That is, they are not asked to run them 24/7 or prevent them from going to sleep or shutting down. In addition, World Community Grid defaults to using only 60 percent of spare computing time to use less energy. On a typical laptop computer, World Community Grid use increases power consumption by only three watts – less than an incandescent night light. Community members also can adjust the default 60 percent figure to whatever is preferred or appropriate for their hardware or software.
By making use of otherwise unused compute power, World Community Grid saves an immense amount of electrical energy and reduces the carbon footprint typically associated with High Performance Computing using supercomputers. A supercomputer, in addition to its own power consumption, needs a very large additional amount of power for cooling. World Community Grid avoids this issue since participating machines are usually single units that do not substantially increase the heat in their environments. Thus, running a research project on World Community Grid typically requires much smaller energy expenditure than running the same project on a supercomputer.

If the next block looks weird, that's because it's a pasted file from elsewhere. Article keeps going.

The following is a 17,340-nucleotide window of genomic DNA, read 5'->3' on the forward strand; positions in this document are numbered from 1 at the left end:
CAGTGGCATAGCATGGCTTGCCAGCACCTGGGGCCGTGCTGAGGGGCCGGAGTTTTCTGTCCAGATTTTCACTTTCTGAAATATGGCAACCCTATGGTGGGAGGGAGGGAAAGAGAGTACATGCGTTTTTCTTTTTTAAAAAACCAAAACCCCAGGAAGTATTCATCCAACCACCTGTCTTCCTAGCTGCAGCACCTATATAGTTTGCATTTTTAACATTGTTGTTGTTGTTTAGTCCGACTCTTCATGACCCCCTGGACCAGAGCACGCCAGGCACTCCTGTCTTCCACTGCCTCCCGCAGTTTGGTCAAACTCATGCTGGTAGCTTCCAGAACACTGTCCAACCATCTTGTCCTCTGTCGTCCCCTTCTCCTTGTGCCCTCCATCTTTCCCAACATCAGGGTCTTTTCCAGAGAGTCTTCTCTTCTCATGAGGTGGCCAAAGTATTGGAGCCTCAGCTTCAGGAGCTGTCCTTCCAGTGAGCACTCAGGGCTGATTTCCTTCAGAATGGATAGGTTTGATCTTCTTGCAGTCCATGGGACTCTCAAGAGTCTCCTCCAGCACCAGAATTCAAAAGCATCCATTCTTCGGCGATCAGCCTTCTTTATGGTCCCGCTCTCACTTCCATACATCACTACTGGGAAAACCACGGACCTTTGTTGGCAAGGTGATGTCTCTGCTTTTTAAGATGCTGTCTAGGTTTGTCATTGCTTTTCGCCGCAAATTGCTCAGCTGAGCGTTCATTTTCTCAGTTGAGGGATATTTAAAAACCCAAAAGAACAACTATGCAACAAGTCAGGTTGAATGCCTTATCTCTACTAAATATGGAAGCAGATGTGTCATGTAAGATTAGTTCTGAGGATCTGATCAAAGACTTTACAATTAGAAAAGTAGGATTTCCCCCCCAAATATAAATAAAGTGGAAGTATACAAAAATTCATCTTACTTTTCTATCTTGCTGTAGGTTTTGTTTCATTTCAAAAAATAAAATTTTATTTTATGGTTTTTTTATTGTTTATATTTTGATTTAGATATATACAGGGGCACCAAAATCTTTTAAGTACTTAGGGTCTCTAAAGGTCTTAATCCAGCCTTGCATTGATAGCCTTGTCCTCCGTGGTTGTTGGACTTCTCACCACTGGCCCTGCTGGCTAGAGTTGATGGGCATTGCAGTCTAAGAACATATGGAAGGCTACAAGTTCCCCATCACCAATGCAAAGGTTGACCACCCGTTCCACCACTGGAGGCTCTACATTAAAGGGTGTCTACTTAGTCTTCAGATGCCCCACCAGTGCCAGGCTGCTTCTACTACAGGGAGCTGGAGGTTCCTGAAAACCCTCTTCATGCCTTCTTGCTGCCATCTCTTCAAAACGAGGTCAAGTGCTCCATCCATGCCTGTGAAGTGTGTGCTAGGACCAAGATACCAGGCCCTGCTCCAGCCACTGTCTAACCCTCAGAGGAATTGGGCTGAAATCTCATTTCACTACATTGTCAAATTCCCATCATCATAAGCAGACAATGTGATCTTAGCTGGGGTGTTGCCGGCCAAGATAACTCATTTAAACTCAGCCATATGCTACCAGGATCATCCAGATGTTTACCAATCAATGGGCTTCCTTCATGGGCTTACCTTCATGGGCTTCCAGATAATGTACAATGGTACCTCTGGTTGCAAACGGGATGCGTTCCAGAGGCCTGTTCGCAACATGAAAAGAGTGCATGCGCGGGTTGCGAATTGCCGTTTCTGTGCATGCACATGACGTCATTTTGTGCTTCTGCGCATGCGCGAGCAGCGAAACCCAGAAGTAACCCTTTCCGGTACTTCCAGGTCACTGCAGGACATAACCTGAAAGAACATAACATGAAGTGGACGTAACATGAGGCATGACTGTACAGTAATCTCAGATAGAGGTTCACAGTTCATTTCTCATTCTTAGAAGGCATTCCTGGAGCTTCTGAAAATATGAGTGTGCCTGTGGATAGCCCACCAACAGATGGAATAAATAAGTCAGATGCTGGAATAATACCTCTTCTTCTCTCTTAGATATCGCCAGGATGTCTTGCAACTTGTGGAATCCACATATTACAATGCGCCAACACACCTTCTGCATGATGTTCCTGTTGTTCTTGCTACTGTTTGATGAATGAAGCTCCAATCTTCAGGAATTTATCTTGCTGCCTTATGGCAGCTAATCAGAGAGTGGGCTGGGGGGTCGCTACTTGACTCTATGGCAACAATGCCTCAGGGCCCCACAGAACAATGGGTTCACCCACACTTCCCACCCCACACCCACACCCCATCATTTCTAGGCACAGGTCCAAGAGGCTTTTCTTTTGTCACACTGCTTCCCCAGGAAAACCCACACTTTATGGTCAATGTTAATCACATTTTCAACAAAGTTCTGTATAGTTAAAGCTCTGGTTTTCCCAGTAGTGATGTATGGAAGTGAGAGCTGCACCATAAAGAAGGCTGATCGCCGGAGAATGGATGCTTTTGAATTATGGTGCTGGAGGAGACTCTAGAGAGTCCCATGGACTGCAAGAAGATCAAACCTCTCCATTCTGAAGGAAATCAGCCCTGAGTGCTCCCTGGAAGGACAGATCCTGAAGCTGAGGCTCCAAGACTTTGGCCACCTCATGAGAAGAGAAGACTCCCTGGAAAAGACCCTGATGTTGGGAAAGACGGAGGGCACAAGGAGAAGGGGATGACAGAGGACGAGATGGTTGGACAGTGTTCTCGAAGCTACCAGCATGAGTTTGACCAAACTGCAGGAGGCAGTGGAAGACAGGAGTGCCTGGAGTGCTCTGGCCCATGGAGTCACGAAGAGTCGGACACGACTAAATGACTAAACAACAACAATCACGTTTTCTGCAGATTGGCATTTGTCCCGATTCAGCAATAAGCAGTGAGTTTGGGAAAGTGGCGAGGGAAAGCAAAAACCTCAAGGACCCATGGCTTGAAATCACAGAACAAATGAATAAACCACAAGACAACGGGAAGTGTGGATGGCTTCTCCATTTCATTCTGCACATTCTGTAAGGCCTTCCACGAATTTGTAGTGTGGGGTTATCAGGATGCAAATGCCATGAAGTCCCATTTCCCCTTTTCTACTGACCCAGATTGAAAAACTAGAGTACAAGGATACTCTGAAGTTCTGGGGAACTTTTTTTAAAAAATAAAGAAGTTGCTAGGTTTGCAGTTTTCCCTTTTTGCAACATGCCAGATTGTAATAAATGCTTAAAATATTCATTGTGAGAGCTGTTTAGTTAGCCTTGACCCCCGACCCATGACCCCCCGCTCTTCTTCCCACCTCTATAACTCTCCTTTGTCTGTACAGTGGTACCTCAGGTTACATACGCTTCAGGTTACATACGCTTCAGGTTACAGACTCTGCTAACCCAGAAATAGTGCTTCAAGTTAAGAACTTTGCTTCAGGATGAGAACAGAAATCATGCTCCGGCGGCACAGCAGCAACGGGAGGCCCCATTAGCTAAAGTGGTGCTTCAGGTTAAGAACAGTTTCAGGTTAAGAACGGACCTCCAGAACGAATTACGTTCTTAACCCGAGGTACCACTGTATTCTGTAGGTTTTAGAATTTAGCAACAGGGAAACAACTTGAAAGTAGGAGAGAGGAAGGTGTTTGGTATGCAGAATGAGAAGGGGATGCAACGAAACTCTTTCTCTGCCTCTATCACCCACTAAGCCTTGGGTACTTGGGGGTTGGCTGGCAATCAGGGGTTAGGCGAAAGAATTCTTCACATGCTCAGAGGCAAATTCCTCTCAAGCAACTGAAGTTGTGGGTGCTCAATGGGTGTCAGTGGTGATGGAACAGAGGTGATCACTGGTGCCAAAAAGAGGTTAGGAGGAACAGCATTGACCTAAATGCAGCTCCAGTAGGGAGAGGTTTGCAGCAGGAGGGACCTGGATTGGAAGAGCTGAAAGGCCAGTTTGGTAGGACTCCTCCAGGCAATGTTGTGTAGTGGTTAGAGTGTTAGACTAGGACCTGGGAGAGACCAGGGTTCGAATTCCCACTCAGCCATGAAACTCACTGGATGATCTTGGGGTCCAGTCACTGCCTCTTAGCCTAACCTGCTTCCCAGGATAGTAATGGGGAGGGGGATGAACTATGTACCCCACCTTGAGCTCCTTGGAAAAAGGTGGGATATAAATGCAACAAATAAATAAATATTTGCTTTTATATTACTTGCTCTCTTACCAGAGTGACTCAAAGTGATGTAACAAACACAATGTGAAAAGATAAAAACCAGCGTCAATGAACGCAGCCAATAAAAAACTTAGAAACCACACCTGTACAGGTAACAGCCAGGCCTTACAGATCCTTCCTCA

All of these factors enable World Community Grid to make significant contributions to green IT. As one of the hundreds of thousands of contributors to World Community Grid, I am proud to help support vital humanitarian research while helping to bring about the greening
John Lamb is a Senior Technical Staff Member and Senior Certified IT Architect for IBM. Dr. Lamb is the author of The Greening of IT: How Companies Can Make a Difference for the Environment (2009).